New Mexico Holocaust & Intolerance Museum
The New Mexico Holocaust & Intolerance Museum in Albuquerque, New Mexico was founded in 2001 by Holocaust survivor Werner Gellert and his wife, Frances Gellert, to educate people about the Holocaust as well as other genocides and forms of bullying that have affected people around the world.
In addition to the general public, the museum provides tours for schoolchildren, and offers training for Teachers and School Administrators about Intolerance and Hate Prevention, and hosts monthly discussion groups.
Due to the sensitive and graphic nature of the exhibits, it has been recommended not to bring children under the age of 11 to the exhibit.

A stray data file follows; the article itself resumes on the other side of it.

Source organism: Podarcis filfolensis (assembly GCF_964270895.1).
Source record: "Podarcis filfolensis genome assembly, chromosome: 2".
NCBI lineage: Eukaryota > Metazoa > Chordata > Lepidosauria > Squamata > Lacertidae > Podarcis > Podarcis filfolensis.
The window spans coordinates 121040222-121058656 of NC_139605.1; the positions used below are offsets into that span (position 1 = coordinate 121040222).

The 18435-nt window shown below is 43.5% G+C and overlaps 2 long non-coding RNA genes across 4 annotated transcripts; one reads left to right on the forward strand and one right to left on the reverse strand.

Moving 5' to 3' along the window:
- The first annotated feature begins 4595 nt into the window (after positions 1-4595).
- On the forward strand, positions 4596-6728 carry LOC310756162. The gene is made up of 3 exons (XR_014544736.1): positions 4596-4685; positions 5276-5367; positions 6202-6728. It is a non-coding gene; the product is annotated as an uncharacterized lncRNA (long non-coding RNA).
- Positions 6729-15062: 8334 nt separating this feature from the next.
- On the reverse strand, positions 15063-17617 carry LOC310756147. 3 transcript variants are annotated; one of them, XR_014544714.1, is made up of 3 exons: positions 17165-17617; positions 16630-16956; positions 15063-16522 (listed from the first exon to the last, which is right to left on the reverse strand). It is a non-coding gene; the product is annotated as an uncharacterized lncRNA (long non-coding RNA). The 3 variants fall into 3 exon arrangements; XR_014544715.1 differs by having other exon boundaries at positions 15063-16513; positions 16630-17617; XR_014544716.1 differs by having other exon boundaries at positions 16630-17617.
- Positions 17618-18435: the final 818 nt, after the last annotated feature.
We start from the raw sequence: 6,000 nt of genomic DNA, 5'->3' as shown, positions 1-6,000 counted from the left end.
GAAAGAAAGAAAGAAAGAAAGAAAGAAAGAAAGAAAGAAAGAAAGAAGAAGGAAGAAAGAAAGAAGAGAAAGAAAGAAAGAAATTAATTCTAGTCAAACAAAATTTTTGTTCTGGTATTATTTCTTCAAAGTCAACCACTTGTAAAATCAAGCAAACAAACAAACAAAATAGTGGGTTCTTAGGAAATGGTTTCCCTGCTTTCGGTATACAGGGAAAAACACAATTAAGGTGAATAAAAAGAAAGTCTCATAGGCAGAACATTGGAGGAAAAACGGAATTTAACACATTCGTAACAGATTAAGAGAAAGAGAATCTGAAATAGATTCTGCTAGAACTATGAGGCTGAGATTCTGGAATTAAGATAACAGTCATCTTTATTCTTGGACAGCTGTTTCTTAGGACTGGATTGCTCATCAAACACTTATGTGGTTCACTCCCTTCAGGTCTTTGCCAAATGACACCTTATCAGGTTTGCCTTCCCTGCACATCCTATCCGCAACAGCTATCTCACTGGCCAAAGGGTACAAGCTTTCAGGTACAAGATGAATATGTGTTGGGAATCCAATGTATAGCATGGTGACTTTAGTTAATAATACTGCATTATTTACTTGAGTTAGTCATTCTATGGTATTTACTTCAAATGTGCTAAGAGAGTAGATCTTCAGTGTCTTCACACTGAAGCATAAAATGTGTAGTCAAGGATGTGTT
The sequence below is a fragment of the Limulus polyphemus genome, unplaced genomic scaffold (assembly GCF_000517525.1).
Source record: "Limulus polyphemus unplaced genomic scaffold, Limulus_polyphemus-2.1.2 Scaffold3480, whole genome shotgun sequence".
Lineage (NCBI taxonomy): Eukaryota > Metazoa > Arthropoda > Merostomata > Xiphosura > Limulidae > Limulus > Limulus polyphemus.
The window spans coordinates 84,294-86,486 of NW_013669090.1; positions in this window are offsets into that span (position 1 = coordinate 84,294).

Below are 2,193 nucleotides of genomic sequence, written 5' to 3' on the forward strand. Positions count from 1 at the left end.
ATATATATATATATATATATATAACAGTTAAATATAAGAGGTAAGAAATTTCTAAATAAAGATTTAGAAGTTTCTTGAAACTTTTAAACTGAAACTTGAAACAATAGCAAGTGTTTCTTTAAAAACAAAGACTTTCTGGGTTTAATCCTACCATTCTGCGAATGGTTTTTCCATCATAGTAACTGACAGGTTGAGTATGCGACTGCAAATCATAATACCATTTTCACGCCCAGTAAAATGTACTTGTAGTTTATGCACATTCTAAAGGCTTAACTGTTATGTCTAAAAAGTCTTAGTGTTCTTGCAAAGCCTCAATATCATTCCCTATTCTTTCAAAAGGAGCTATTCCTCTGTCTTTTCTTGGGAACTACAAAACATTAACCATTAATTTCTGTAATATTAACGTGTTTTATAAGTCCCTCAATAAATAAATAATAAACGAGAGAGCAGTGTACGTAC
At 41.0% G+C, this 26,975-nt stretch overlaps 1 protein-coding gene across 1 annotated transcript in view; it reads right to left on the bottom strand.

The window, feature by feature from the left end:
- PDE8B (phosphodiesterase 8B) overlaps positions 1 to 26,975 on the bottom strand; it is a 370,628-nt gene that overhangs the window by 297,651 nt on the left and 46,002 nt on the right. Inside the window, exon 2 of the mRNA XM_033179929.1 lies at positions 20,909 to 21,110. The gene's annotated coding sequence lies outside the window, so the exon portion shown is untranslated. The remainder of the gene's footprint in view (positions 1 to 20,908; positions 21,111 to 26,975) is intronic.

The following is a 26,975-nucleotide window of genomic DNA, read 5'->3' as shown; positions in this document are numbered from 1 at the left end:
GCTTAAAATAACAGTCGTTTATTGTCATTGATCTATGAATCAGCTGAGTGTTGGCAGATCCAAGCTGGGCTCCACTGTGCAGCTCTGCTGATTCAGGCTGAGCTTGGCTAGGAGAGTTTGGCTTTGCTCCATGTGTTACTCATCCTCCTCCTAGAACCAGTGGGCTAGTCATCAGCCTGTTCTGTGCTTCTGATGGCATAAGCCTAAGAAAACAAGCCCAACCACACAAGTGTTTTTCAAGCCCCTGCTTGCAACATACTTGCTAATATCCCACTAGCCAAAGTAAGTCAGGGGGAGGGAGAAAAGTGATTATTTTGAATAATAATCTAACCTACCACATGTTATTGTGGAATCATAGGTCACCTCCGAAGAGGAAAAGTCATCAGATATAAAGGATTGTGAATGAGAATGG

Their focus is not limited to one religion, culture, geographic area, or time.
Exhibits are largely the effort of Museum volunteers, and are subject to change.
Holocaust Exhibits have included:
- Art of the Holocaust
- The Liberation of Buchenwald
- Saving Bulgarian Jews
- Child Slave Labor
- The Survivors of Dachau
- The Rescue of the Danish Jews
- Flossenbürg Slave Labor
- Replica Concentration Camp Gate
- Medical Experimentation in Nazi Germany
- Nazi Memorabilia
- The Nuremberg Trials
- Photographs of Rescued Prisoners
- Rescuer's Exhibit
- Sonia's Legacy (The art of Sonja Fischerova, killed at Auschwitz on May 18, 1944)
- Holocaust Stamps
Other Exhibits have included:
- Media Coverage of Hate and Intolerance
- Armenian Genocide
- Greek Genocide
- Native American Cultural Genocide
- 'Tolerated' Genocide in Rwanda
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